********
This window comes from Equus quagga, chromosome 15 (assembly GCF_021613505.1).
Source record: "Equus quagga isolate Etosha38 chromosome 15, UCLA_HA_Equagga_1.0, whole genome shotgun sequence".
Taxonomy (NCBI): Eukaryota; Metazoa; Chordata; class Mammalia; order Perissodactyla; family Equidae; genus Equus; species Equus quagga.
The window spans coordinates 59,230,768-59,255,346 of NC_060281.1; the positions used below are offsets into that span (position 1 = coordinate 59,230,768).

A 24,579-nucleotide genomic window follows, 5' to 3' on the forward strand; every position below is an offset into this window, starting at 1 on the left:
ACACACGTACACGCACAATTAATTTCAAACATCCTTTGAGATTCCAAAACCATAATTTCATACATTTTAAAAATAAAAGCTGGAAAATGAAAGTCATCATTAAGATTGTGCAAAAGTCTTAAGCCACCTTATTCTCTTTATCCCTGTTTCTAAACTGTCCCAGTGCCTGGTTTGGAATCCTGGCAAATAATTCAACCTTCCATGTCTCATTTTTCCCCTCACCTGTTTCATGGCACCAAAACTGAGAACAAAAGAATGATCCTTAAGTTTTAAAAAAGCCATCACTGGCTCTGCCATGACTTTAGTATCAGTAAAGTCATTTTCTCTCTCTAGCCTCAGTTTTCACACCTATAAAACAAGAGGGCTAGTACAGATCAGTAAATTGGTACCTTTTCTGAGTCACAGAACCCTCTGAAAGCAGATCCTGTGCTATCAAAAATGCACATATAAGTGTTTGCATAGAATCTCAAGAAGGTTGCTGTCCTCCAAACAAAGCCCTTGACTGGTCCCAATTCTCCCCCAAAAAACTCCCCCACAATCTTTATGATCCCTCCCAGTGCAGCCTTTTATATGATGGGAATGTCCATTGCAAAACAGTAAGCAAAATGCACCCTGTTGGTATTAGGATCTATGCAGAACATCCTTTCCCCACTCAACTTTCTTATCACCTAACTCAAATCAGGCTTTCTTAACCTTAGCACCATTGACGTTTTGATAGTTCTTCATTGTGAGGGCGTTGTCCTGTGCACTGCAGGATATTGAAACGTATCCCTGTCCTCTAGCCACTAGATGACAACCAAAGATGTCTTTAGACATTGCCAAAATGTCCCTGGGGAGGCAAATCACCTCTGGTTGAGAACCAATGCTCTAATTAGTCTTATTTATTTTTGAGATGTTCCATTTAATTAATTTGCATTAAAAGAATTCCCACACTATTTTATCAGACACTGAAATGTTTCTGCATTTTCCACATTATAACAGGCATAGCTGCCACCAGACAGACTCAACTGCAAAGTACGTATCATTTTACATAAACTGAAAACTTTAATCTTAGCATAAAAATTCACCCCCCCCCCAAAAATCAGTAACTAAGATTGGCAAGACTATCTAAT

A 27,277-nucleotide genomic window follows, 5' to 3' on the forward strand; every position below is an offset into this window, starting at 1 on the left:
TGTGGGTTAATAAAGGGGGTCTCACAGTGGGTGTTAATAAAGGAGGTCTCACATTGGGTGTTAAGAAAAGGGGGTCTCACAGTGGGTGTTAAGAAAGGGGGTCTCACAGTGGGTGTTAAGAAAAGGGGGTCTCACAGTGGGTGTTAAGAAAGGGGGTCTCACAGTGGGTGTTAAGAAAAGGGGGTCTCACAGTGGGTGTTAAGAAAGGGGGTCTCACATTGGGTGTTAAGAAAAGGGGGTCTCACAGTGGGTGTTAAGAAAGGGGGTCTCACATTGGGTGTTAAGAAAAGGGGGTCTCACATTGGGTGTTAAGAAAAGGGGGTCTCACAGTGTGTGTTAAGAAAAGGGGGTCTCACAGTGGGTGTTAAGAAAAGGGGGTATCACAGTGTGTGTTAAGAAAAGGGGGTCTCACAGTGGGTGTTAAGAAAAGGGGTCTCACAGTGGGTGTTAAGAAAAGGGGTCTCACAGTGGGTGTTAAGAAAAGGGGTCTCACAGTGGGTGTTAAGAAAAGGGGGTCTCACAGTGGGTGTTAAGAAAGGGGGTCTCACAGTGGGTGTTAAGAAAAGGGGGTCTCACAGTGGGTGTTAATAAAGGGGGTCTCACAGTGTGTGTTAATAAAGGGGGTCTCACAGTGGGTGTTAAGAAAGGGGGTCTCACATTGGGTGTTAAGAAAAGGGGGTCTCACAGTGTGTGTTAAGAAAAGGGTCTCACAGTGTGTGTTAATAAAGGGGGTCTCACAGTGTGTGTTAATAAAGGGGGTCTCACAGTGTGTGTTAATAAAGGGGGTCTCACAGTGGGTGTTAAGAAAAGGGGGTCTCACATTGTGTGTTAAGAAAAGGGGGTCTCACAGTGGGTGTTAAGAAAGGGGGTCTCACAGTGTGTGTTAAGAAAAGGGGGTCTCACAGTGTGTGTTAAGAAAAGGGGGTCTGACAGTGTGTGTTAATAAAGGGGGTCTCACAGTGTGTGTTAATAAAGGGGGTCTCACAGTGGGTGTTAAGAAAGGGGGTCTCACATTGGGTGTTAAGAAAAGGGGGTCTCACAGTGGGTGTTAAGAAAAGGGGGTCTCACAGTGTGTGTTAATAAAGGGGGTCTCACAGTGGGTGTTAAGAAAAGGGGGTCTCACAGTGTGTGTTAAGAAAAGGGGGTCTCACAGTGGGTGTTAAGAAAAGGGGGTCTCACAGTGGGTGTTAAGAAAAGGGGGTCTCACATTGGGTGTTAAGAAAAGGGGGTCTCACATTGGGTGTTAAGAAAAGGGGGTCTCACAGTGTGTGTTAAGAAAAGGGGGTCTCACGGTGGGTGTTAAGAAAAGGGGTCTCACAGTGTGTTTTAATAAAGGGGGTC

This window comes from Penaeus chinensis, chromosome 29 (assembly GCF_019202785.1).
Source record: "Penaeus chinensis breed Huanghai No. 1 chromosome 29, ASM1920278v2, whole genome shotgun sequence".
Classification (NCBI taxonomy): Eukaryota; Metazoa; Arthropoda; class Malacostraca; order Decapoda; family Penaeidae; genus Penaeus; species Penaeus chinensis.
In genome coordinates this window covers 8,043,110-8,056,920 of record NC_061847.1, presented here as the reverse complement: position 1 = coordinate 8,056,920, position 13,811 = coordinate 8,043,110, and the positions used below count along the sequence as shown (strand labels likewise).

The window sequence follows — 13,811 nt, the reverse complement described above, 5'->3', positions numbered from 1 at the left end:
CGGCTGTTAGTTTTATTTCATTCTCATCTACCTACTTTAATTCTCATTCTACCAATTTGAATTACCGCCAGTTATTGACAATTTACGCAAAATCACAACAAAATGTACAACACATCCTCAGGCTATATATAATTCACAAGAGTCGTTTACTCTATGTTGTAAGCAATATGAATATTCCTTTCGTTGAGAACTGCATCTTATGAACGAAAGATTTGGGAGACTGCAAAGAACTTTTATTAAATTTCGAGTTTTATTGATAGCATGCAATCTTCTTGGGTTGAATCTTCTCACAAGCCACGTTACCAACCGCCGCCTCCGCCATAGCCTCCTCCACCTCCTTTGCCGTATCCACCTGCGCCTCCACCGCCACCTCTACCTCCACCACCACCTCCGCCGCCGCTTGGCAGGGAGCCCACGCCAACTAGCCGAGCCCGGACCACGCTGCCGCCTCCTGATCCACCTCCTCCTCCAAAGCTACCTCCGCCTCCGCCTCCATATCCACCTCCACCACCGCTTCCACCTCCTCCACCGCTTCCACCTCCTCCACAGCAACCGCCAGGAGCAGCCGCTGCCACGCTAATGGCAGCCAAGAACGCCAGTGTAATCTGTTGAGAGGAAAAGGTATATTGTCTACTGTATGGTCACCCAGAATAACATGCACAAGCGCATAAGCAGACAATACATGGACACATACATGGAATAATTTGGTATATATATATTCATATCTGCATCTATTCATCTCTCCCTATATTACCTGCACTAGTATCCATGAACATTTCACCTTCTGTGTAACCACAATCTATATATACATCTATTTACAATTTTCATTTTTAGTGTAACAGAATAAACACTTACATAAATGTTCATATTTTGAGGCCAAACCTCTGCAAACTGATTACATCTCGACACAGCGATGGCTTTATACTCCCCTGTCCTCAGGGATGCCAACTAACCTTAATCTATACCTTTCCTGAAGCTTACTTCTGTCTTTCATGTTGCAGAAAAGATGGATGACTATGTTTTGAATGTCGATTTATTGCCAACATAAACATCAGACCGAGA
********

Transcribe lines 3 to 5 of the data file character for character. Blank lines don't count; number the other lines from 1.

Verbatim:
Taxonomy (NCBI): Eukaryota; Metazoa; Chordata; class Mammalia; order Perissodactyla; family Equidae; genus Equus; species Equus quagga.
The window spans coordinates 59,230,768-59,255,346 of NC_060281.1; the positions used below are offsets into that span (position 1 = coordinate 59,230,768).

A 24,579-nucleotide genomic window follows, 5' to 3' on the forward strand; every position below is an offset into this window, starting at 1 on the left: